This is due to the CAPEX and OPEX calculation. CAPEX is scaled with a scale factor of 2.39 as previously explained and OPEX is calculated as 8% of CAPEX. If these costs are compared to the AEP for all locations (Figure 4), it can be seen how the decrease in power production for the higher ratings is not balanced by a decrease in costs.
Also, the fact that OPEX is related to CAPEX in this approach means that the higher the rating the higher the OPEX, and so the benefit of maintaining a lower number of units to achieve 20 MW is not shown.
It is also noticeable that most locations have a fairly constant slope except for EMEC. As explained before, EMEC’s met-ocean conditions have a mismatch between energy and occurrences. The scatter plot in Figure 6 does not fit very well with the low ratings versions as the high power area of the power matrix is centred on the high Hs, high Te area.
In Figure 7 the Net Present Value of the 20 MW array is shown for all considered ratings. This figure shows similar results to the previous LCOE analysis. The differences between locations shown in the previous graph are highlighted here. The NPV is negative for DK North Sea Point 2 for all ratings considered in this study. It is also noticeable that rating options from 500 kW to 2000 kW have both positive and negative NPV depending on the location.

4.2. Sensitivity Analysis: CAPEX and OPEX

The analysis performed in the last section is based on some assumptions regarding CAPEX and OPEX scaling. This section intends to perform a sensitivity analysis in order to check the dependency of the results on the assumptions.
Firstly, the CAPEX scaling function is going to be validated. The CAPEX scaling factor was calculated before based on some expert feedback for each of the modules (see Table 1). However, this factor is uncertain as the only way to calculate it properly is to have a budget for each of the rating options (which is unrealistic at this stage of development of the prototype). Due to this uncertainty, it was decided to perform a sensitivity analysis of the results with different CAPEX scaling factors.
Secondly, the OPEX was calculated as a percentage of the CAPEX following [6,7]. However, this approach is inaccurate as it relies on the CAPEX calculation and does not take into account the number of devices per MW, which is a key parameter for the sizing study.
In the second OPEX calculation approach it is assumed that every WEC has an inspection every two years, for all ratings tested in this case study. These inspections consist of a WEC retrieval, WEC inspection/repair on shore, and a WEC redeployment. Apart from this inspection, two other secondary inspections are budgeted: a general corrosion and biofouling inspection every two years and a diver mooring cleaning inspection every five years.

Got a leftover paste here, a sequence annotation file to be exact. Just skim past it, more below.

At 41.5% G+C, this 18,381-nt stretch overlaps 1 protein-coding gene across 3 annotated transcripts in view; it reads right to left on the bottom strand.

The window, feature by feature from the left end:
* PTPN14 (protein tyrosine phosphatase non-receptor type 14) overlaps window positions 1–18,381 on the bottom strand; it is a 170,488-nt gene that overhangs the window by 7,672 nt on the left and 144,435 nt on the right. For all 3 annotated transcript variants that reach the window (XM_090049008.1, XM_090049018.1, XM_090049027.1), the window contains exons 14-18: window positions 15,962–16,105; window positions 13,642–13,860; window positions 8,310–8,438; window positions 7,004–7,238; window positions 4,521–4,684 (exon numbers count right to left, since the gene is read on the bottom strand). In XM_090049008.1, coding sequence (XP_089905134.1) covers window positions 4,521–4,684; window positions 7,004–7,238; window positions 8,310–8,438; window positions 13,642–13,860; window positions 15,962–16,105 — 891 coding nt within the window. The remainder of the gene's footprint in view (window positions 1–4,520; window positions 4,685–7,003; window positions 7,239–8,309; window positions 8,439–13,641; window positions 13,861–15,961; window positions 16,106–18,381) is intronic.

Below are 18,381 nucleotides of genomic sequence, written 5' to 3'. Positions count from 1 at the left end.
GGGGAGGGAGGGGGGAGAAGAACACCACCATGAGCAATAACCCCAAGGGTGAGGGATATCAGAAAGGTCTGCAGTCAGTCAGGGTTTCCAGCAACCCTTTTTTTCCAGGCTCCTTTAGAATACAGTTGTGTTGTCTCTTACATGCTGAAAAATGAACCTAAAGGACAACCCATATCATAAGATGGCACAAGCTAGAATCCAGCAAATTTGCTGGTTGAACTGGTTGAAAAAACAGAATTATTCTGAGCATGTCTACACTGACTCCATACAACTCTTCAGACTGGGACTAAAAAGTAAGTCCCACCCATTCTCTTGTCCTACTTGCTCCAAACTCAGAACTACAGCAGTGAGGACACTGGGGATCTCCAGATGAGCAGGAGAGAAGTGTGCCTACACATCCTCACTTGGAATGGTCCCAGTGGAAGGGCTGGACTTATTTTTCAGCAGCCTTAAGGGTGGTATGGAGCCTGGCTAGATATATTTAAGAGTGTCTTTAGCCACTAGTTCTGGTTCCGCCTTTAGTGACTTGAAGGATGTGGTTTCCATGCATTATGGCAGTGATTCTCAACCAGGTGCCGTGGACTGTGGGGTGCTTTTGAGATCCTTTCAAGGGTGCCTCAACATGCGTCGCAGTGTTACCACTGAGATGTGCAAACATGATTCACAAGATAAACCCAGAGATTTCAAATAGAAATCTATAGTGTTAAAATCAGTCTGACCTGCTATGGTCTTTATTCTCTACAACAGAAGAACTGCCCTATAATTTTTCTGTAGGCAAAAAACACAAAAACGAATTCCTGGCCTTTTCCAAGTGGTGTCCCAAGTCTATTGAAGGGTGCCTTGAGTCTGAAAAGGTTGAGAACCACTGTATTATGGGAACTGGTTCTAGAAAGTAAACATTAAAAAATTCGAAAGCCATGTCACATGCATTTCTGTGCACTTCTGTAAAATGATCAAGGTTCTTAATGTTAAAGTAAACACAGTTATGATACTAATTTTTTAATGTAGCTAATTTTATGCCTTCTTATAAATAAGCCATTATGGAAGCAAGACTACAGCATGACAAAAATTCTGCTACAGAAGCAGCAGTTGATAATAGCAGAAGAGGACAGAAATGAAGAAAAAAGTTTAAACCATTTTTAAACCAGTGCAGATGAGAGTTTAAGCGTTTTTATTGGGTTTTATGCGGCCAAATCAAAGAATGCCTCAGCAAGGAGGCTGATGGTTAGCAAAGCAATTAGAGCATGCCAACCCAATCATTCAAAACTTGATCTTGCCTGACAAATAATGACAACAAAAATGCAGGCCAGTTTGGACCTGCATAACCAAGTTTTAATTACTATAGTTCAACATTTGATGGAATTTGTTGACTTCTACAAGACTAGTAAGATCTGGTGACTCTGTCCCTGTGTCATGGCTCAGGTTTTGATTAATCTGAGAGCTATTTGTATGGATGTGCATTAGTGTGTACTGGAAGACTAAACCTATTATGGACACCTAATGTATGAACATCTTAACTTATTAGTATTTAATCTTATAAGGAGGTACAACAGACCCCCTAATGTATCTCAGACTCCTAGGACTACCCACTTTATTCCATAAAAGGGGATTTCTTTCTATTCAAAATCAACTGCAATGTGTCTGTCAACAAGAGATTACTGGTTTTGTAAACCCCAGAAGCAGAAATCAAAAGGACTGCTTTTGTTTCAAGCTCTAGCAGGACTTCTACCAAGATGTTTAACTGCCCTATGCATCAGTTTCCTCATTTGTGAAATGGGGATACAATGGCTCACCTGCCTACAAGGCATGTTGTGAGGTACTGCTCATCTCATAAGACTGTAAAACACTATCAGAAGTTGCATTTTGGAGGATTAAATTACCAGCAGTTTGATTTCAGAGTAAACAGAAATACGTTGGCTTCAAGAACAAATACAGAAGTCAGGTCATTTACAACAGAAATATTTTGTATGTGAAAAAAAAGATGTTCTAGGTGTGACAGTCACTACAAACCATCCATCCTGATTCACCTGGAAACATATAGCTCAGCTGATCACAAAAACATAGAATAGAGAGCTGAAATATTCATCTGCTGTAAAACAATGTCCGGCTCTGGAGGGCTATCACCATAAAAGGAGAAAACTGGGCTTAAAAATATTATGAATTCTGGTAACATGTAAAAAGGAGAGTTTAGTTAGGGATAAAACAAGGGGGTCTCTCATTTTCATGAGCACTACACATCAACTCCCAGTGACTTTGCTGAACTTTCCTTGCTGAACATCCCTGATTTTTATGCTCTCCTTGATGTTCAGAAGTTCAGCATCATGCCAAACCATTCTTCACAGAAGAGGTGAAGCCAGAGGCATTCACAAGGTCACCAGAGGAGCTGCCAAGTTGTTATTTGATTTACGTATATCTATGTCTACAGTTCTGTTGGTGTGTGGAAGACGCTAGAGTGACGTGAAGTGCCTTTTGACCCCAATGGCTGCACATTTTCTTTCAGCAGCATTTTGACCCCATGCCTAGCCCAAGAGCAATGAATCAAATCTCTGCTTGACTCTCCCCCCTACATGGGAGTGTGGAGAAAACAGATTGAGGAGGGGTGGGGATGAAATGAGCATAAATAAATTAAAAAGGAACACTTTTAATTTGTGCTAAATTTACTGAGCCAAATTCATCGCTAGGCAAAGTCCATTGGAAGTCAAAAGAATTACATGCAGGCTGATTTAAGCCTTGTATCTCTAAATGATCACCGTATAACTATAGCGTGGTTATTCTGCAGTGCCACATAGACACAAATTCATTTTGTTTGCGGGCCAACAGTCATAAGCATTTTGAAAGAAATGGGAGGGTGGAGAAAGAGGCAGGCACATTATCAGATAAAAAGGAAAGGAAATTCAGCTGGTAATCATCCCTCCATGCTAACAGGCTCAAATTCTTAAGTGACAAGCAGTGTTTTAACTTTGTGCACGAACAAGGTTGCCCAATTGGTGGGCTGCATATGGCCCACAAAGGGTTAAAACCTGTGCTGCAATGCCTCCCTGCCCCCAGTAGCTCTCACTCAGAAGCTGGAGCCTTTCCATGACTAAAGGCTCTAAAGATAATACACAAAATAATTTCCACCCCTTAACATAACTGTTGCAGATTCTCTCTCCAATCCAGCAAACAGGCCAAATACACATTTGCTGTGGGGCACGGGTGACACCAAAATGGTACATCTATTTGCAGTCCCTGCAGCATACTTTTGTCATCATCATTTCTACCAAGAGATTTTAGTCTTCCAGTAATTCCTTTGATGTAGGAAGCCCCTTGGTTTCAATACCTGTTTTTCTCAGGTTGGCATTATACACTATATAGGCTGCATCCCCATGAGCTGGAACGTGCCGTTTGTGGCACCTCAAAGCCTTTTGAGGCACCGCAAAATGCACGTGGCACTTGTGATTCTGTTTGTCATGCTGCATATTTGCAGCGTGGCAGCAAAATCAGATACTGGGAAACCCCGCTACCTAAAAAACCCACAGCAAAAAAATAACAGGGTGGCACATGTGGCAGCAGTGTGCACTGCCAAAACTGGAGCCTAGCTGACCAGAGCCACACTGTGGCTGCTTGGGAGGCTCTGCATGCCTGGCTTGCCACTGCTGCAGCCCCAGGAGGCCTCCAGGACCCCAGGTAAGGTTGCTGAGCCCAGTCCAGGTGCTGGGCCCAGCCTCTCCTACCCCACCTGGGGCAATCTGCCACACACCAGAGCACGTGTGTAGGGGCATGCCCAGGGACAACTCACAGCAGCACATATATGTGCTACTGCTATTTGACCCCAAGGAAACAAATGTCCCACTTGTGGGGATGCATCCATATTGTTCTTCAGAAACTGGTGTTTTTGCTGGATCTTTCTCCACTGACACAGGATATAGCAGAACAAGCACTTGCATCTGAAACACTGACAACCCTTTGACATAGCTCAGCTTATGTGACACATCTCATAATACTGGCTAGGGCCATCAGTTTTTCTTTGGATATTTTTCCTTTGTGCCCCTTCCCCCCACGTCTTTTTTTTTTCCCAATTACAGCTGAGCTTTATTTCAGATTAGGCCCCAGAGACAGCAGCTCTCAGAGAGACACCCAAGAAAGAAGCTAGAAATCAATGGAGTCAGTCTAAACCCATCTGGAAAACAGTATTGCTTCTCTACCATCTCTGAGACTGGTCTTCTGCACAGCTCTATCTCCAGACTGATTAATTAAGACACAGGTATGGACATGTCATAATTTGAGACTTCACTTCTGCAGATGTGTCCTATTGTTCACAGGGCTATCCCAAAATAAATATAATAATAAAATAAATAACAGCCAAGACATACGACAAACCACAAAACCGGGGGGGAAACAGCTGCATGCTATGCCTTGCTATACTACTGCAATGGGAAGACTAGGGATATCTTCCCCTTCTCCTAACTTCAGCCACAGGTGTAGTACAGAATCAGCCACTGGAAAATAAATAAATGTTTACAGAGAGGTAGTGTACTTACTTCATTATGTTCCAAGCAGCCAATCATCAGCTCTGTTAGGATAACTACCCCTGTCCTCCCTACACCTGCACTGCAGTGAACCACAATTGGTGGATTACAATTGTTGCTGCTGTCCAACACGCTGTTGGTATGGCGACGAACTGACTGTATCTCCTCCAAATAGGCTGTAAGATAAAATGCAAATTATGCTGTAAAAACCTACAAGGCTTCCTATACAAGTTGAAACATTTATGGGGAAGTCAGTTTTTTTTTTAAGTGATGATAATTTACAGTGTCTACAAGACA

This OPEX calculation has been performed based on consultations with local maintenance companies in the Orkney Islands but was set as standard for all locations.
Table 3 shows the rating associated with the lowest LCOE for each of the sites and scaling factors, while Table 4 shows the same but with OPEX calculated with the second approach.
Table 4 shows how, in general, the ratings chosen with this OPEX calculation are much higher than under the first option. The second approach to calculate the OPEX benefits the higher ratings, as a low number of units (10 units for the 2000 kW case) makes it to 20 MW. This benefits a lower OPEX, as a lower number of vessels/transits are needed during the whole lifetime of the project. On the other hand, the low rating versions are decremented by the fact that a large number of devices (and then a large number of operations) are required to make it to 20 MW.
Notably, it has been assumed that the same type of vessel is used for all ratings. This assumption is partially inaccurate as, due to device size, different vessels are likely required for the 25 kW and the 2000 kW options, for example. However, due to the absence of data and in order to maintain simplicity, it was decided to proceed in this manner. If different vessels were considered this would probably disadvantage the high rating options as their OPEX would be higher.
With respect to the CAPEX scale factor, Table 3 shows that the rating choice depends on the scale factor but only for factors from 0.5 to 1.5, as for the higher factors the lowest rating (25 kW) is chosen. In this case, as OPEX and CAPEX are directly linked, the low rating versions are favourable.
In both tables it can be seen that the higher the Scale parameter, the lower the lowest LCOE rating version. This is due to the fact that AEP is higher for the low rating versions and if CAPEX scaling increases then the low-rated versions are benefited. In general, both tables show that the results are very dependent on initial assumptions and for a detailed study, an accurate CAPEX and OPEX calculation are required in order to avoid large uncertainties in the results.

4.3. Metrics Comparison among Devices

In the previous sections, LCOE was chosen as the metric to perform the sizing study. However, as noted in the previous section, many assumptions are required in order to compute the LCOE, mostly due to a lack of data.